Innovative UAlberta researchers receive $2.6M
Lab dedicated to promising mitochondria research among 12 projects earmarked for infrastructure grants from Canada Foundation for Innovation.
By MICHAEL BROWN
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(Edmonton) Cardiology researcher Evangelos Michelakis is sure a lab dedicated to unravelling the mysteries of mitochondria is the next step in formulating treatments for deadly pulmonary hypertension, and the federal government agrees.
Michelakis’s proposal for a Mitochondria Research Unit heads a list of 12 University of Alberta projects that have been earmarked for more than $2.6 million in infrastructure grants from the Canada Foundation for Innovation’s John R. Evans Leaders Fund.
“At this point, in terms of infrastructure, faculty and students, the U of A competes with the best universities in the world,” said Michelakis, Canada Research Chair in Molecular and Mitochondrial Medicine and researcher in the Department of Medicine. “The great thing about the university is the more you look, the more you’re surprised about how much depth there is. It is that depth—depth of faculty, depth of infrastructure—that allow researchers to go deep in science.”
He adds that plunge requires collaboration and a lot of infrastructure, particularly during difficult economic times when resources are restricted.
“There is no other dedicated unit for the study of mitochondria at the university. While the university has a great reputation around the world in terms of metabolism research, this would be the first dedicated unit for this kind of research.”
What Michelakis is proposing is a space dedicated to taking a closer look at mitochondria—the cell’s “powerhouses” responsible for the creation of a cell’s energy and the organelle that controls cell growth. This means, when mitochondria sense cells are overgrowing, they engage in a process known as apoptosis, or cell suicide.
What interests Michelakis about mitochondria is that their functions are suppressed in people who suffer from pulmonary hypertension (high blood pressure in the lungs) and cancer.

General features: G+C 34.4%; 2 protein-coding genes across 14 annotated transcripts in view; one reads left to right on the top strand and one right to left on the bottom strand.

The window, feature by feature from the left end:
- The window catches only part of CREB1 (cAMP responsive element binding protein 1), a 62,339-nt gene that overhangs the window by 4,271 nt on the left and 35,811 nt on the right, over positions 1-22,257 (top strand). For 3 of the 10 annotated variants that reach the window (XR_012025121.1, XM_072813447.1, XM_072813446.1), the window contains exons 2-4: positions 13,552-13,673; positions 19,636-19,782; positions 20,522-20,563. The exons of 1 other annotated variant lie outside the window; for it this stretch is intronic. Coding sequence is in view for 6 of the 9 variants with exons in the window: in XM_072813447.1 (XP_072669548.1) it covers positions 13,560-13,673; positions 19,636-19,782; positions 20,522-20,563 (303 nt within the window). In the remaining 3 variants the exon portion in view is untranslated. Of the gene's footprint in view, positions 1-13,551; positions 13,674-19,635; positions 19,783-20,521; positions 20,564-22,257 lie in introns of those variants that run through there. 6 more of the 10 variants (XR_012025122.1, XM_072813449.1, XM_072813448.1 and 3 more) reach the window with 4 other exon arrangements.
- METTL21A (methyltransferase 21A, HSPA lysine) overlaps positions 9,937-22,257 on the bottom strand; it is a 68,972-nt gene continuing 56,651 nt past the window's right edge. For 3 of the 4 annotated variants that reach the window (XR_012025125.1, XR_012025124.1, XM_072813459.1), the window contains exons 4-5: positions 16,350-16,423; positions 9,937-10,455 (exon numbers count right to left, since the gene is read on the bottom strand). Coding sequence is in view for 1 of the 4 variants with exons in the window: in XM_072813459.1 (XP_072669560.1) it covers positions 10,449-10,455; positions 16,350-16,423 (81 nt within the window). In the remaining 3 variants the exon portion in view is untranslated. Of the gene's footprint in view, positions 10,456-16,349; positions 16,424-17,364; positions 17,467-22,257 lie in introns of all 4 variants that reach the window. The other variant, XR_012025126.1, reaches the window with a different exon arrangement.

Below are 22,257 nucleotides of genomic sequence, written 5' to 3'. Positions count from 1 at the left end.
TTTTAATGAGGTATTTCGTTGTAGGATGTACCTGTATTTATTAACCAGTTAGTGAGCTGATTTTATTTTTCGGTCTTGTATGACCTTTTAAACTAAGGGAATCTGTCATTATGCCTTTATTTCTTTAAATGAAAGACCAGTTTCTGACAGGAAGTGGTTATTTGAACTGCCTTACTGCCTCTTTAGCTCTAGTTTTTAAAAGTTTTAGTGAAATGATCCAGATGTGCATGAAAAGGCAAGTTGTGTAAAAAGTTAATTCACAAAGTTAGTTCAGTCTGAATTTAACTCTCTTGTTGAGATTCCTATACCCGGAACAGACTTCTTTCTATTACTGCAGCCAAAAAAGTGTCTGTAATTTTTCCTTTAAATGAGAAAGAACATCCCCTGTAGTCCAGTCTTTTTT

He says this suppression is paradoxical given that pulmonary hypertension is caused by unremitting cell growth in the lungs that eventually occludes blood vessels, which is the cause of the high blood pressure.
In holding the mitochondria’s vital cell-monitoring role in check, Michelakis says, these proliferating cells are able, as are cancer cells, to seek out other sources of energy, typically in the cytoplasm, while warding off apoptosis.
“This unit is critical for the kind of work that we’ve been doing, and exploring this mechanism is the basis for the discovery of novel drugs,” said Michelakis, whose new lab would be outfitted with a device able to measure the function of up to 96 mitochondria samples in parallel.
Actually receiving the CFI funds now depends on the success of a larger grant, which includes obtaining matching provincial funds and lining up a certain percentage of in-kind contributions.
"CFI's investment will help the University of Alberta continue strengthening its research excellence and infrastructure, which in turn will help further Canada’s research capability, intellectual capital and global competitiveness," said Lorne Babiuk, U of A vice-president of research. "I thank CFI for their generous support and congratulate our researchers. The knowledge and advances resulting from this research investment will benefit not only the university, but also Canadians and the global community."
The Canada Foundation for Innovation has renamed its Leaders Opportunity Fund in honour of John R. Evans, the foundation’s first board chair. Created by the Government of Canada in 1997, CFI strives to build Canada’s capacity to undertake world-class research and technology development by investing in state-of-the-art facilities and equipment in Canada’s universities, colleges, research hospitals and non-profit research institutions.
2014 recipients of the Canada Foundation for Innovation John R. Evans Leaders Fund grants
A mobile clinical research laboratory (MobLab) for use in community-based research. $255,521
Bio-microfluidic investigation of non-invasive disruption of biofilms using electrokinetics. $80,000
Transport in micro/nanoscale environment. $80,000
Pharmacogenetic translational biomarker discovery. $277,985
Wastewater toxicity in hydraulic fracturing for natural gas. $88,000
Clinical and experimental echocardiographic imaging equipment. $192,000
Physiological and oxygen sensing suite for ex vivo and in vivo studies. $158,334
Genetic determinants of respiratory syncytial virus pathogenesis. $115,201
A mitochondria research unit. $400,000
Translational research centre to target and characterize normal and cancer stem cell niches. $190,098
Infrared spectral signatures of chirality, chirality recognition and ion-neutral reactions. $400,000
Intelligent wireless technologies. $400,000